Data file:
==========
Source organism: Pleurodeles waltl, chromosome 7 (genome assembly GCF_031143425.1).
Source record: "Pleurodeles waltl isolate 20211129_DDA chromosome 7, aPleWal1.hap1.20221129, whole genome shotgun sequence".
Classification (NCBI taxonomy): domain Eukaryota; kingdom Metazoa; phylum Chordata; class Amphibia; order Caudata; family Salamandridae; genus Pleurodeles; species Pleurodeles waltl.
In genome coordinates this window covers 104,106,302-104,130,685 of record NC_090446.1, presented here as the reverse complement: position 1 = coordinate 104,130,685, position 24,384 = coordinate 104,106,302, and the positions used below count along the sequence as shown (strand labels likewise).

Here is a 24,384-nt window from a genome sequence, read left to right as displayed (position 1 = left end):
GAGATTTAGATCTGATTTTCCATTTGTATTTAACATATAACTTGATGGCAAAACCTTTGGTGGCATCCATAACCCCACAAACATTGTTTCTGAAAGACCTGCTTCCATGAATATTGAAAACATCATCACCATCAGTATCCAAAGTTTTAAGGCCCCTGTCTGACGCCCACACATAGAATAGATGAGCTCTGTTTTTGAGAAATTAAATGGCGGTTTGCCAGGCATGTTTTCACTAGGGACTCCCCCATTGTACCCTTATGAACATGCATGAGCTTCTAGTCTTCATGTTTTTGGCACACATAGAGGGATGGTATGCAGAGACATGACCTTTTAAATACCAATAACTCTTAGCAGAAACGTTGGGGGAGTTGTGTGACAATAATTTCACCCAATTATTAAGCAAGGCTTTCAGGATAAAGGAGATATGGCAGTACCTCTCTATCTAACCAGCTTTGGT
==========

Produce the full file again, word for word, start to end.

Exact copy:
Source organism: Pleurodeles waltl, chromosome 7 (genome assembly GCF_031143425.1).
Source record: "Pleurodeles waltl isolate 20211129_DDA chromosome 7, aPleWal1.hap1.20221129, whole genome shotgun sequence".
Classification (NCBI taxonomy): domain Eukaryota; kingdom Metazoa; phylum Chordata; class Amphibia; order Caudata; family Salamandridae; genus Pleurodeles; species Pleurodeles waltl.
In genome coordinates this window covers 104,106,302-104,130,685 of record NC_090446.1, presented here as the reverse complement: position 1 = coordinate 104,130,685, position 24,384 = coordinate 104,106,302, and the positions used below count along the sequence as shown (strand labels likewise).

Here is a 24,384-nt window from a genome sequence, read left to right as displayed (position 1 = left end):
GAGATTTAGATCTGATTTTCCATTTGTATTTAACATATAACTTGATGGCAAAACCTTTGGTGGCATCCATAACCCCACAAACATTGTTTCTGAAAGACCTGCTTCCATGAATATTGAAAACATCATCACCATCAGTATCCAAAGTTTTAAGGCCCCTGTCTGACGCCCACACATAGAATAGATGAGCTCTGTTTTTGAGAAATTAAATGGCGGTTTGCCAGGCATGTTTTCACTAGGGACTCCCCCATTGTACCCTTATGAACATGCATGAGCTTCTAGTCTTCATGTTTTTGGCACACATAGAGGGATGGTATGCAGAGACATGACCTTTTAAATACCAATAACTCTTAGCAGAAACGTTGGGGGAGTTGTGTGACAATAATTTCACCCAATTATTAAGCAAGGCTTTCAGGATAAAGGAGATATGGCAGTACCTCTCTATCTAACCAGCTTTGGT